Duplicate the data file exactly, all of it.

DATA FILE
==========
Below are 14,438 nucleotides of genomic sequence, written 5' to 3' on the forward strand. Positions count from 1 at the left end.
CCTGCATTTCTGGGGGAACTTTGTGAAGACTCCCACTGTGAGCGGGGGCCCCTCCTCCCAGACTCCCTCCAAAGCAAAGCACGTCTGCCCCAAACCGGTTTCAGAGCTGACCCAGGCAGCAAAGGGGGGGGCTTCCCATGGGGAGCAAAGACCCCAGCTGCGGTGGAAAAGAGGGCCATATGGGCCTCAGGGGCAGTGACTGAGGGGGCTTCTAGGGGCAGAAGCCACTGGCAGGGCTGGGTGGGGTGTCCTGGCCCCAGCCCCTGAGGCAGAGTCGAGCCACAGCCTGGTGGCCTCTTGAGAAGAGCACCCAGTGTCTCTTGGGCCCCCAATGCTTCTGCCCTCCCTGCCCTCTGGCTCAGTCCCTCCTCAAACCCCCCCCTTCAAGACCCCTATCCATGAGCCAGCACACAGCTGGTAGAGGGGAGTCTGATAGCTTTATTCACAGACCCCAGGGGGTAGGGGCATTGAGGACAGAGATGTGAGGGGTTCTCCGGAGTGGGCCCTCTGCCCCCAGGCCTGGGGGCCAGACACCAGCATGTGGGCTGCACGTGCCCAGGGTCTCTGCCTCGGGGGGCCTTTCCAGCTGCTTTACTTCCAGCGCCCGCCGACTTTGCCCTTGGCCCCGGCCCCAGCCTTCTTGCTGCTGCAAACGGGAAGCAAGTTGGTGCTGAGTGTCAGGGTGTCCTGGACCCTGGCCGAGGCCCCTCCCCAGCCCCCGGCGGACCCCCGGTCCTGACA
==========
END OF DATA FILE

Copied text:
Below are 14,438 nucleotides of genomic sequence, written 5' to 3' on the forward strand. Positions count from 1 at the left end.
CCTGCATTTCTGGGGGAACTTTGTGAAGACTCCCACTGTGAGCGGGGGCCCCTCCTCCCAGACTCCCTCCAAAGCAAAGCACGTCTGCCCCAAACCGGTTTCAGAGCTGACCCAGGCAGCAAAGGGGGGGGCTTCCCATGGGGAGCAAAGACCCCAGCTGCGGTGGAAAAGAGGGCCATATGGGCCTCAGGGGCAGTGACTGAGGGGGCTTCTAGGGGCAGAAGCCACTGGCAGGGCTGGGTGGGGTGTCCTGGCCCCAGCCCCTGAGGCAGAGTCGAGCCACAGCCTGGTGGCCTCTTGAGAAGAGCACCCAGTGTCTCTTGGGCCCCCAATGCTTCTGCCCTCCCTGCCCTCTGGCTCAGTCCCTCCTCAAACCCCCCCCTTCAAGACCCCTATCCATGAGCCAGCACACAGCTGGTAGAGGGGAGTCTGATAGCTTTATTCACAGACCCCAGGGGGTAGGGGCATTGAGGACAGAGATGTGAGGGGTTCTCCGGAGTGGGCCCTCTGCCCCCAGGCCTGGGGGCCAGACACCAGCATGTGGGCTGCACGTGCCCAGGGTCTCTGCCTCGGGGGGCCTTTCCAGCTGCTTTACTTCCAGCGCCCGCCGACTTTGCCCTTGGCCCCGGCCCCAGCCTTCTTGCTGCTGCAAACGGGAAGCAAGTTGGTGCTGAGTGTCAGGGTGTCCTGGACCCTGGCCGAGGCCCCTCCCCAGCCCCCGGCGGACCCCCGGTCCTGACA